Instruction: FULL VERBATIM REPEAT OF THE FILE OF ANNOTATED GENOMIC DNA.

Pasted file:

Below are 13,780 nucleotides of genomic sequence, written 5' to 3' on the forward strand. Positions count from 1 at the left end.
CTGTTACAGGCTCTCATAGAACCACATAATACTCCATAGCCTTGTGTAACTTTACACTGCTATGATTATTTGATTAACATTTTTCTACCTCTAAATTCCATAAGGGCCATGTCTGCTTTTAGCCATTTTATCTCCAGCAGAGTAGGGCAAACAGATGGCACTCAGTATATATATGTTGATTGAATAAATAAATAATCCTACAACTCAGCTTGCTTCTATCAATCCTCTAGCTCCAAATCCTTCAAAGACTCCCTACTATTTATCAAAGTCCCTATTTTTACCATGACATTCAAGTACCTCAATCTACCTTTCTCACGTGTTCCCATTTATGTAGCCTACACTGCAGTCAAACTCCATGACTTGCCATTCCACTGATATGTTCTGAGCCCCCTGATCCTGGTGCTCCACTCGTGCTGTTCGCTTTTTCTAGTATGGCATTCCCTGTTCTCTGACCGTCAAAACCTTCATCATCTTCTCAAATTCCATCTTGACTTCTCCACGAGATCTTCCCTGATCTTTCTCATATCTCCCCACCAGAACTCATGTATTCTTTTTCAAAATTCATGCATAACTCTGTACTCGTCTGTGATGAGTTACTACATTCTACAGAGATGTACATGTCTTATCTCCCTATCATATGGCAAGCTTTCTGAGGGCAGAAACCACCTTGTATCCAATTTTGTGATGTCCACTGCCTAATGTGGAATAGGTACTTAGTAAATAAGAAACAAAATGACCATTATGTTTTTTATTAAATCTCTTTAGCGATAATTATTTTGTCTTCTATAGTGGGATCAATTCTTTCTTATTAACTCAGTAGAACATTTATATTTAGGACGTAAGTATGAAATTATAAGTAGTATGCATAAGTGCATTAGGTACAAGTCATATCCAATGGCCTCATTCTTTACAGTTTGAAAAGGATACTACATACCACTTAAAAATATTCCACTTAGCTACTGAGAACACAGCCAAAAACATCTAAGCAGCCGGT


Below are 13,780 nucleotides of genomic sequence, written 5' to 3' on the forward strand. Positions count from 1 at the left end.
CTGTTACAGGCTCTCATAGAACCACATAATACTCCATAGCCTTGTGTAACTTTACACTGCTATGATTATTTGATTAACATTTTTCTACCTCTAAATTCCATAAGGGCCATGTCTGCTTTTAGCCATTTTATCTCCAGCAGAGTAGGGCAAACAGATGGCACTCAGTATATATATGTTGATTGAATAAATAAATAATCCTACAACTCAGCTTGCTTCTATCAATCCTCTAGCTCCAAATCCTTCAAAGACTCCCTACTATTTATCAAAGTCCCTATTTTTACCATGACATTCAAGTACCTCAATCTACCTTTCTCACGTGTTCCCATTTATGTAGCCTACACTGCAGTCAAACTCCATGACTTGCCATTCCACTGATATGTTCTGAGCCCCCTGATCCTGGTGCTCCACTCGTGCTGTTCGCTTTTTCTAGTATGGCATTCCCTGTTCTCTGACCGTCAAAACCTTCATCATCTTCTCAAATTCCATCTTGACTTCTCCACGAGATCTTCCCTGATCTTTCTCATATCTCCCCACCAGAACTCATGTATTCTTTTTCAAAATTCATGCATAACTCTGTACTCGTCTGTGATGAGTTACTACATTCTACAGAGATGTACATGTCTTATCTCCCTATCATATGGCAAGCTTTCTGAGGGCAGAAACCACCTTGTATCCAATTTTGTGATGTCCACTGCCTAATGTGGAATAGGTACTTAGTAAATAAGAAACAAAATGACCATTATGTTTTTTATTAAATCTCTTTAGCGATAATTATTTTGTCTTCTATAGTGGGATCAATTCTTTCTTATTAACTCAGTAGAACATTTATATTTAGGACGTAAGTATGAAATTATAAGTAGTATGCATAAGTGCATTAGGTACAAGTCATATCCAATGGCCTCATTCTTTACAGTTTGAAAAGGATACTACATACCACTTAAAAATATTCCACTTAGCTACTGAGAACACAGCCAAAAACATCTAAGCAGCCGGT